Maybe it's just a lack of attention span - boredom with inevitable trivialities of life. Maybe it's just classic post-post-adolescent existential angst.

In any case, if fiction doesn't cause it, it gives it form.

mooncars
12-15-2006, 09:23 AM
The mundane drives in search of true meaning. Here's praying you and your friend are afforded that shoveling opportunity very soon.

JeanneTGC
12-15-2006, 09:28 AM
Yeah. I can't do the religion route. My best friend and I have a long-standing blood-oath to brain the other one with a shovel if they ever go the "born-again" route.

The problem isn't that I find my life mundane. It's that I find all real lives mundane. Your life. Johnny Depp's life. George Bush's life. The things I miss don't exist in the real world. They're fiction.

Maybe it's just a lack of attention span - boredom with inevitable trivialities of life. Maybe it's just classic post-post-adolescent existential angst.

In any case, if fiction doesn't cause it, it gives it form.

Maybe you need to stretch yourself and find what the "one thing" is for you that will give your life more meaning. Maybe you haven't interacted with enough people to understand how each life is indeed different and miraculous. And by interacting, I don't mean ordering a coffee from the barista and being polite. I mean finding out what makes that barista tick, why he is happy or sad that day, what he is looking forward to. Get involved in the world around you and it might change your outlook OF the world.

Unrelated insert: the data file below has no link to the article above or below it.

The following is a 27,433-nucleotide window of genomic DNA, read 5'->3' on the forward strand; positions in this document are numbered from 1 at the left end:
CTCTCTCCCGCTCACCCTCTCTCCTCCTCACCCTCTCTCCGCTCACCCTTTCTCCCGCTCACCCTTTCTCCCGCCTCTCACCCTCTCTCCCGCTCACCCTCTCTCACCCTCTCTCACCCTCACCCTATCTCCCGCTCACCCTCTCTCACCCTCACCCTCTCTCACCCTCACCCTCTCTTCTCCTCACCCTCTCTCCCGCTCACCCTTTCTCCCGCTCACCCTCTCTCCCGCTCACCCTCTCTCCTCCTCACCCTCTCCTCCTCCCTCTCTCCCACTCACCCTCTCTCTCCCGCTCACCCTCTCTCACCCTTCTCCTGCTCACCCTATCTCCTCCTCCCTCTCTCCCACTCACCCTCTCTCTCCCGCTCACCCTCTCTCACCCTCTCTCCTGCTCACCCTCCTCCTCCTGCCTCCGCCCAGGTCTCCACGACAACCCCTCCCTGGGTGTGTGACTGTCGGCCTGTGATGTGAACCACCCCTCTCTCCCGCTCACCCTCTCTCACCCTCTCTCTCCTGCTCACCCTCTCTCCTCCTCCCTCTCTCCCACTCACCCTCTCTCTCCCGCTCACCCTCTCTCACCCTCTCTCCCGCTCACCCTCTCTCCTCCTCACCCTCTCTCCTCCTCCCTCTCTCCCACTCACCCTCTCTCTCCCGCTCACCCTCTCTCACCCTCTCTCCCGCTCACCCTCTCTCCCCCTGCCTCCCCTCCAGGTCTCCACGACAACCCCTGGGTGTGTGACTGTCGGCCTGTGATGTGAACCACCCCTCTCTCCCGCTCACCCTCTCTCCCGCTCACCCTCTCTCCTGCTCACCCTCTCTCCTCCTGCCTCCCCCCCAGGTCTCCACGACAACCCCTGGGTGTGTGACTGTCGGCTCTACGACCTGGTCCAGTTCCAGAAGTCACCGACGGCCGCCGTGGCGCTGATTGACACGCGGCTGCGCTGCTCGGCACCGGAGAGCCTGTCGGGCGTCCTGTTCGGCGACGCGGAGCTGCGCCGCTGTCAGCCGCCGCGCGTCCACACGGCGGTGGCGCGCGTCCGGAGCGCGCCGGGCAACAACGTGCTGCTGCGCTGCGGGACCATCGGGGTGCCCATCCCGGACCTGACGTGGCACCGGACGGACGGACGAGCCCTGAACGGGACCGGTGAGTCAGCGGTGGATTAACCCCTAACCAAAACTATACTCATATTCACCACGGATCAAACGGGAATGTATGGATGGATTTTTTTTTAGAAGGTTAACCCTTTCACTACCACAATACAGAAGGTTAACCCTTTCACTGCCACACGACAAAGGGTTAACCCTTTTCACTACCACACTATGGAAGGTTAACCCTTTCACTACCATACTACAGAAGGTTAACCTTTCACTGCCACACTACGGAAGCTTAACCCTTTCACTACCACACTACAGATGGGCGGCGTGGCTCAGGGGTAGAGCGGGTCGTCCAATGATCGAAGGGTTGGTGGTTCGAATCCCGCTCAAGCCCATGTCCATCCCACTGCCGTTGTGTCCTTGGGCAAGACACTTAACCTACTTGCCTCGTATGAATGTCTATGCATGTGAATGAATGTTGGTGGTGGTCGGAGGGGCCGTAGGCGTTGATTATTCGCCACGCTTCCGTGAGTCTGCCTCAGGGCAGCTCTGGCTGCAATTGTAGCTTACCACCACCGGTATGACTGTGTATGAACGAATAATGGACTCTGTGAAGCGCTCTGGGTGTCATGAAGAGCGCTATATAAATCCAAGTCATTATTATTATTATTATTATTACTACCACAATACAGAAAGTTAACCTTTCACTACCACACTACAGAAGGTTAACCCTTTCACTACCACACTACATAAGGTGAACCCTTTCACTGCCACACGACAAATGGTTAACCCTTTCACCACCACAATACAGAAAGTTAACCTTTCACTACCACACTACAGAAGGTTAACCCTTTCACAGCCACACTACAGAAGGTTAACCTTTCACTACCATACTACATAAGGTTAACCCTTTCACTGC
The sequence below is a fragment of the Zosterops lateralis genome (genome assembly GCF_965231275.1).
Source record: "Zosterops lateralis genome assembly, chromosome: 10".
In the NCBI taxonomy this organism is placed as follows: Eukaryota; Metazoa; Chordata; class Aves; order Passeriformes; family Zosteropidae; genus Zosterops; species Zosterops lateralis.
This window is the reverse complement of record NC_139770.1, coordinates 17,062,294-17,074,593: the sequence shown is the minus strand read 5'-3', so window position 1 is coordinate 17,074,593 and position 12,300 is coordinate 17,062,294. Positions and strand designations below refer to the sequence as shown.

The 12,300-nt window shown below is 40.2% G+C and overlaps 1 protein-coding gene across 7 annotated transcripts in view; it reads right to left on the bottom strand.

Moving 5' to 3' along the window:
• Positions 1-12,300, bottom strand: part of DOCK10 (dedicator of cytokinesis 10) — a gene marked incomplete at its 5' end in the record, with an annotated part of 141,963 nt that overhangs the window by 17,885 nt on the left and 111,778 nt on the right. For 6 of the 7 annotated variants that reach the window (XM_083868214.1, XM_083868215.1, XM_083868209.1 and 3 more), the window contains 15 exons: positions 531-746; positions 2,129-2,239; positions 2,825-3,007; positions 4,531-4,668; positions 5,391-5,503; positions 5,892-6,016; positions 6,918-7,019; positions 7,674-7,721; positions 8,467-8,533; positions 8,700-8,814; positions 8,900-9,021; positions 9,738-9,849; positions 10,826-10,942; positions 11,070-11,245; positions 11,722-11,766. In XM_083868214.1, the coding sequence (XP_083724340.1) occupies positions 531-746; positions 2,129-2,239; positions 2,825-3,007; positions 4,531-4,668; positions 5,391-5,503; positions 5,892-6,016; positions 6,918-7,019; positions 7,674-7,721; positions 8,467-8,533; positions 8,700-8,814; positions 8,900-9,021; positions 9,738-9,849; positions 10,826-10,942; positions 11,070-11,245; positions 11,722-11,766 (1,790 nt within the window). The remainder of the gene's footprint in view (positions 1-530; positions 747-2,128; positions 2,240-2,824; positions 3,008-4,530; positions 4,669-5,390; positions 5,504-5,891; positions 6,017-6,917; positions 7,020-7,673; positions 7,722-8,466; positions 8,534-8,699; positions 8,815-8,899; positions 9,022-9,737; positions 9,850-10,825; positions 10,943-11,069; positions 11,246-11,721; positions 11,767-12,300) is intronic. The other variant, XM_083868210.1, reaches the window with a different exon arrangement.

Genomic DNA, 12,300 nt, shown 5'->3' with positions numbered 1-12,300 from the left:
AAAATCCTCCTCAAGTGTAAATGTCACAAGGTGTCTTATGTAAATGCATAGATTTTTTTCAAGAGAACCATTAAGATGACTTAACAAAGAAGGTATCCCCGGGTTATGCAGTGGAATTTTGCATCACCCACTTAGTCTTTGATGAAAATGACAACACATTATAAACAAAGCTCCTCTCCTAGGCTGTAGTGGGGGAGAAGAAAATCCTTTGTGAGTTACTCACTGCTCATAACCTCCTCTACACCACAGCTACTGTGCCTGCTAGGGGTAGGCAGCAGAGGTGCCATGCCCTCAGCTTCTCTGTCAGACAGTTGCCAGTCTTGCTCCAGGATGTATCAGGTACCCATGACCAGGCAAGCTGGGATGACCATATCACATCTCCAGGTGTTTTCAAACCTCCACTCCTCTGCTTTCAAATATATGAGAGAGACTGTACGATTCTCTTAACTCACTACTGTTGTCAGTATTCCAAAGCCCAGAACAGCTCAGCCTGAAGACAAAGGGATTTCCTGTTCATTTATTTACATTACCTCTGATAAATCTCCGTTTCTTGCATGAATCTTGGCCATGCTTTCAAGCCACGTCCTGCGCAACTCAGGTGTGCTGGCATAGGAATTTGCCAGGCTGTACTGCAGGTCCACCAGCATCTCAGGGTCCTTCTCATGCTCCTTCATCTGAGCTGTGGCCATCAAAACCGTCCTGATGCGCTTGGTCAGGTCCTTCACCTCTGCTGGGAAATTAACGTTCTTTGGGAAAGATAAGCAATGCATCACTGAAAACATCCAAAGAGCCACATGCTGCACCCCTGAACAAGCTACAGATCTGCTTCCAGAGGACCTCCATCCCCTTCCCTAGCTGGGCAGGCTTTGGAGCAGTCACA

limitedtimeauthor
12-15-2006, 09:43 AM
If fiction wasn't better than real life, why would we read it? Or write it? Nobody wants to read about my life, believe me. I'll take a novel any day.

Are you kidding? Why do you think we're all here? (I mean, other than to talk and learn about writing.)

I like my life. I have meaning in my life. Not that I always think about the meaning behind the little things I do, but I know I affect people - and I hope that usually, I affect them in a positive way.

How many people does it take to champion a cause, to lead the way? Like, one maybe. And then it takes all the rest of us little people to get behind it, move it along, make it happen.

It's a matter of perspective, at least in part.